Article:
This is a story of broken dreams, of young athletes who become imprisoned by silence, under the hold of a coach. They are traumatised children, who no longer dare run, swim or enter into combat. They number hundreds of victims, powerless in the face of the code of silence, the denial and the abandonment of the so-called embracing family that is the world of sport.
There are hundreds of cases in France of young female athletes who complain of being victims of sexual violence, walled in silence with their dreams of reaching the podium shattered, who can no longer run, swim or compete, and who find themselves powerless in face of the omertà, denial and ignorance of sports bodies.
Over a period of eight months, Disclose has investigated the issue of sexual violence in the world of French sport. This foray into the closed world of amateur and professional clubs reveals the ineptitude of a whole system to deal with the problem, from sports associations, federations and even the public authorities.
- 77 cases
- 28 sports
- 276 victims
Beginning in the 1970s and up to the present day, Disclose can reveal 77 cases involving at least 276 victims, most of them aged under 15-years-old at the time of the events. The cases involve 28 different fields of sport, including football, gymnastics, athletics, as well as archery, roller-skating and chess.
THE 77 CASES ACROSS FRANCE
In the research behind the cartography published here, Disclose contacted hundreds of alleged victims of sexual violence in sports activities across France, and witnesses to the events they describe. They include accounts that are revealed here for the first time, and which were thoroughly counter-checked against legal papers, internal documents and press cuttings, all of which were compiled into a data base.
They unveil major failings by clubs and federations, local and national public authorities, and the justice system. These include the absence of a system of control of voluntary sports teachers, instances where suspected perpetrators who are under investigation were allowed to continue in their activities, the lack of monitoring of sexual delinquents, the inaction of officials and sports bodies that choose to cover up scandals rather than to defend the interests of the athletes in the field, flouting the laws in place.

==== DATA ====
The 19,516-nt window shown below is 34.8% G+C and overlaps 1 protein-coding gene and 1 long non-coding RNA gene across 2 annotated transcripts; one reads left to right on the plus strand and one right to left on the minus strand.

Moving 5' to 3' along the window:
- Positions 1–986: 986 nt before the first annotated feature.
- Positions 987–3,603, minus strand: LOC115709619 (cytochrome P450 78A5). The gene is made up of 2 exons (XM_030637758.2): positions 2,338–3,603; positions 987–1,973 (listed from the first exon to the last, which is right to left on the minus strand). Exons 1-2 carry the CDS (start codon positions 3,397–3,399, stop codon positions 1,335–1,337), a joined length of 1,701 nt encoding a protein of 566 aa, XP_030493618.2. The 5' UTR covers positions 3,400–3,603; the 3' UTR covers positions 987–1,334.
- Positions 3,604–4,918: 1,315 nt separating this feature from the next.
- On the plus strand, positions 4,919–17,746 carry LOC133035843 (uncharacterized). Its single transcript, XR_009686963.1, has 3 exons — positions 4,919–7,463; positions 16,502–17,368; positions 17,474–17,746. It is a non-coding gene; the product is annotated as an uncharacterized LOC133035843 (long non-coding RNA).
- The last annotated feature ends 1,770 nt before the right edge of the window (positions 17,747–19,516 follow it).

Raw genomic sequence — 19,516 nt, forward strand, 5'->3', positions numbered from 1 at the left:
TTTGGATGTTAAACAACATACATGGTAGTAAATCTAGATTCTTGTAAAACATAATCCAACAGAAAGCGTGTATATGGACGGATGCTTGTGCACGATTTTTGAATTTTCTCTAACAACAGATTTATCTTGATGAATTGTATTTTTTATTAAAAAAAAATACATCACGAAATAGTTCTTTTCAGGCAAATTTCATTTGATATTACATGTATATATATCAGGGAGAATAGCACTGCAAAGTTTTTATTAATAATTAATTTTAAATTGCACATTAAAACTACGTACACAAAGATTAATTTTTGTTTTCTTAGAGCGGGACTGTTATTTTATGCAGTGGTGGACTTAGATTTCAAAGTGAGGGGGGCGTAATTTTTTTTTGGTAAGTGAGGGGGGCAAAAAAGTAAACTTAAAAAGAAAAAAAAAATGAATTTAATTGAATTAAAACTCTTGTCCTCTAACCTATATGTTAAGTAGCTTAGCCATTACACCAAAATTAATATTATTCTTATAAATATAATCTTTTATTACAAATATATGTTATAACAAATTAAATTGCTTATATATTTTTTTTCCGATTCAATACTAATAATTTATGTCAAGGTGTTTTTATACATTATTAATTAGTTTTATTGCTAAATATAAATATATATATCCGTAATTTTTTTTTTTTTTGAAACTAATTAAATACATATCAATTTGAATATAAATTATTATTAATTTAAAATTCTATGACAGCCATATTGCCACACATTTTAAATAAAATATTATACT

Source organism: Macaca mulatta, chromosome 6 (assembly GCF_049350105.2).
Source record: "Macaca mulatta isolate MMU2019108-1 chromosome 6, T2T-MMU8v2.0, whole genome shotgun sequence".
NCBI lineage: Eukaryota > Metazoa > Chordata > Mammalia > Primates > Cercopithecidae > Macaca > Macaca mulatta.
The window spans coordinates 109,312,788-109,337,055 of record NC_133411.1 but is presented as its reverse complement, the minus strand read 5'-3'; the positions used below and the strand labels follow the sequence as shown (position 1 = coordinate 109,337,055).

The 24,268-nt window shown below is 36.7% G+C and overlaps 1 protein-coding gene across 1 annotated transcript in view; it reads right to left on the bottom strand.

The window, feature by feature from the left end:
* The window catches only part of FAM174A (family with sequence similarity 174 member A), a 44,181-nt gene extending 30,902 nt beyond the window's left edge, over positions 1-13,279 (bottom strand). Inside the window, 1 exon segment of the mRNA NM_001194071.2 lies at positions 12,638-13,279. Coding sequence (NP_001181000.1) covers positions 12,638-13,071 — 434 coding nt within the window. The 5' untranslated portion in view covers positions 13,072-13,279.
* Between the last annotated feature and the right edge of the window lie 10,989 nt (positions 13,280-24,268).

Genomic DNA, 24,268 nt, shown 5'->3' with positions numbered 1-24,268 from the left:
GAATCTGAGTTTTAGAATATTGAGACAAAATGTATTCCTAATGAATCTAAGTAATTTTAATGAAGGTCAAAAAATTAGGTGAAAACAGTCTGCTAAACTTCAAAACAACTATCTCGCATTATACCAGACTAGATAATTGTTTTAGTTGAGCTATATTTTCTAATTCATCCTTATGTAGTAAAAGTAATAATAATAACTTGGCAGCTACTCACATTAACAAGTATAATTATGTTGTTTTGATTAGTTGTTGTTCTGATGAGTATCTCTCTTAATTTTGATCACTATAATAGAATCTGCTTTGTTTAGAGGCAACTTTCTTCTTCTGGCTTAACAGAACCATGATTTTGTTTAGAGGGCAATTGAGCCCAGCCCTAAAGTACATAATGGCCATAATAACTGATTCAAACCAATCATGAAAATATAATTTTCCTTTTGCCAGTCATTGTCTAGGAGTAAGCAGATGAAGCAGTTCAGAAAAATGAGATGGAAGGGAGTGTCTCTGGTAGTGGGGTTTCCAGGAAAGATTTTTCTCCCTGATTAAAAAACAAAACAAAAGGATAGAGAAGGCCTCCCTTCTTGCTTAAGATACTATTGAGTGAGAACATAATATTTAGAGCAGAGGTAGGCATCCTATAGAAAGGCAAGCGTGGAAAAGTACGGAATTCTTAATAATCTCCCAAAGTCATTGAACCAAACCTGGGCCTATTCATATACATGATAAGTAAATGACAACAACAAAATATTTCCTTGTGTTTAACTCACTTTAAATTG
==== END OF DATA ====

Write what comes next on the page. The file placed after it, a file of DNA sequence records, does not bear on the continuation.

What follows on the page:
Disclose chose to focus on those cases that illustrate one or more of the following elements: repeat offending, the continued activities of a convicted person as a sports instructor, the failure to alert the competent authorities after an alleged offence has been reported, efforts to defend the perpetrators, and negligence in situations where there are strong indications of wrongdoing.
The five failings of the system
Represented as a percentage of a total of 77 cases
- 77Perpetrator remains in their post despite a conviction or judicial procedure
- 47The perpetrator re-offends
- 23Failure to alert the authorities
- 23Taking up the defence of the perpetrator
- 12Reports and warnings ignored
One of the first of the alarming statistics to emerge from this investigation by Disclose calls into question the justice system’s monitoring of sexual delinquents. In the data compiled, almost one in every two cases of sexual crime in the context of sports activities involved repeat offending. The definition of repeat offending used here is that of a repetition of events of a sexual character, using the common description of this and not that employed in strict legal terminology (see more in the sidebar below “Background”). These cases include both remunerated and voluntary sports instructors.
Concerning the latter, there is no legal or administrative requirement to check whether a person who applies to train or lead a sports club on a voluntary basis has a criminal record, nor to verify if their name features on the list compiled by the French justice authorities of people convicted of a violent or sexual crime (the FIJAISV).
Regarding cases of repeat offending involving salaried or otherwise remunerated self-employed instructors, these are often characterised by the failure to carry out a check of criminal records or the validity of the professional card of sports instructor – and even the striking off by the justice system of certain convictions on criminal records (see more in the accompanying report “The scourge of coaches who are repeat offenders”).
Kept in the job
Another alarming statistic is that in 78% of the sexual assault cases identified, either the alleged perpetrator was kept in their job despite an ongoing investigation, or a convicted perpetrator regained a post. It is a situation that increases the danger of a repeat offence. Yet under the law, according to Article 212-9 of the sport code – the laws and decrees that regulated sports activities – a person who has been convicted of an offence of a sexual nature cannot be allowed to train athletes or have a role of responsibility in a sports activity (see more in the accompanying report “Sexual abusers who remain in post”). It is legislation that sports managers are all too often little aware of.
The failure to alert authorities
In 18 affairs, representing a quarter of the victim cases identified, individuals or institutions were informed of detailed events but failed to inform the justice authorities, despite being required to do so by law. In the majority of cases, those responsible for this code of silence were never called to account for having covered up offences of a sexual nature (see more in the accompanying report “The culpable silence of the authorities”).